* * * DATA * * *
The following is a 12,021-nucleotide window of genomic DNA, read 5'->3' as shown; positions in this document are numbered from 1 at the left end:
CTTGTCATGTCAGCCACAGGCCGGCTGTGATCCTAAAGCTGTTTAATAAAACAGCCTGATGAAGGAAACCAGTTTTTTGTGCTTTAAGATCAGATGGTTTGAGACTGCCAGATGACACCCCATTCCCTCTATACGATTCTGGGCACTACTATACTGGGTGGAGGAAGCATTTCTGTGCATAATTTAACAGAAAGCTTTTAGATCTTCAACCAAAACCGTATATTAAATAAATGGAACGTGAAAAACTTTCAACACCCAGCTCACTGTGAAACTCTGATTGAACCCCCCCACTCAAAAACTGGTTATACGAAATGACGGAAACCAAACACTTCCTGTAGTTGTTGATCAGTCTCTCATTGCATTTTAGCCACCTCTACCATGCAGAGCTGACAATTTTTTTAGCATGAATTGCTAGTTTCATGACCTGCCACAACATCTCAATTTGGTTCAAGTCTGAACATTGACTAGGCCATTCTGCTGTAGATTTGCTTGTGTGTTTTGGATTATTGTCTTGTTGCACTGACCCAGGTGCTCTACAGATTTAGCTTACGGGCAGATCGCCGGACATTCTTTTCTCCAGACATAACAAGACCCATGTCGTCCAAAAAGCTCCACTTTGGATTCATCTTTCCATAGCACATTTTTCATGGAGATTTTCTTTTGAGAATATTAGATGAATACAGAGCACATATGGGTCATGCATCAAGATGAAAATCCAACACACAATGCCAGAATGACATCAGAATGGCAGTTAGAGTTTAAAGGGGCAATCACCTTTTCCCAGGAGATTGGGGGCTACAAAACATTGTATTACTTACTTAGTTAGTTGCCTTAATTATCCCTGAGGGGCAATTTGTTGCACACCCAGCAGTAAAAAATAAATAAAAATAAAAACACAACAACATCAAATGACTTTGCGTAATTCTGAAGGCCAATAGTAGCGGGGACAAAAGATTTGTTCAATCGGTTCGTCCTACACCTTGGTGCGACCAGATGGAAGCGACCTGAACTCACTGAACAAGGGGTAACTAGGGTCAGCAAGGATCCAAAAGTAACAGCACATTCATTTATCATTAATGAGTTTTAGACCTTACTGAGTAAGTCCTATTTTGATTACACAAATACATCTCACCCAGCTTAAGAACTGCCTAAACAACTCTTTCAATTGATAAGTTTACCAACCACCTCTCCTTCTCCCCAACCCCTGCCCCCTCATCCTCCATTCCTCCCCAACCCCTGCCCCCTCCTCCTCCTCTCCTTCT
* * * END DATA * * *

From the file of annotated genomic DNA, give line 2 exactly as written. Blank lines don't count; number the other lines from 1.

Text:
CTTGTCATGTCAGCCACAGGCCGGCTGTGATCCTAAAGCTGTTTAATAAAACAGCCTGATGAAGGAAACCAGTTTTTTGTGCTTTAAGATCAGATGGTTTGAGACTGCCAGATGACACCCCATTCCCTCTATACGATTCTGGGCACTACTATACTGGGTGGAGGAAGCATTTCTGTGCATAATTTAACAGAAAGCTTTTAGATCTTCAACCAAAACCGTATATTAAATAAATGGAACGTGAAAAACTTTCAACACCCAGCTCACTGTGAAACTCTGATTGAACCCCCCCACTCAAAAACTGGTTATACGAAATGACGGAAACCAAACACTTCCTGTAGTTGTTGATCAGTCTCTCATTGCATTTTAGCCACCTCTACCATGCAGAGCTGACAATTTTTTTAGCATGAATTGCTAGTTTCATGACCTGCCACAACATCTCAATTTGGTTCAAGTCTGAACATTGACTAGGCCATTCTGCTGTAGATTTGCTTGTGTGTTTTGGATTATTGTCTTGTTGCACTGACCCAGGTGCTCTACAGATTTAGCTTACGGGCAGATCGCCGGACATTCTTTTCTCCAGACATAACAAGACCCATGTCGTCCAAAAAGCTCCACTTTGGATTCATCTTTCCATAGCACATTTTTCATGGAGATTTTCTTTTGAGAATATTAGATGAATACAGAGCACATATGGGTCATGCATCAAGATGAAAATCCAACACACAATGCCAGAATGACATCAGAATGGCAGTTAGAGTTTAAAGGGGCAATCACCTTTTCCCAGGAGATTGGGGGCTACAAAACATTGTATTACTTACTTAGTTAGTTGCCTTAATTATCCCTGAGGGGCAATTTGTTGCACACCCAGCAGTAAAAAATAAATAAAAATAAAAACACAACAACATCAAATGACTTTGCGTAATTCTGAAGGCCAATAGTAGCGGGGACAAAAGATTTGTTCAATCGGTTCGTCCTACACCTTGGTGCGACCAGATGGAAGCGACCTGAACTCACTGAACAAGGGGTAACTAGGGTCAGCAAGGATCCAAAAGTAACAGCACATTCATTTATCATTAATGAGTTTTAGACCTTACTGAGTAAGTCCTATTTTGATTACACAAATACATCTCACCCAGCTTAAGAACTGCCTAAACAACTCTTTCAATTGATAAGTTTACCAACCACCTCTCCTTCTCCCCAACCCCTGCCCCCTCATCCTCCATTCCTCCCCAACCCCTGCCCCCTCCTCCTCCTCTCCTTCT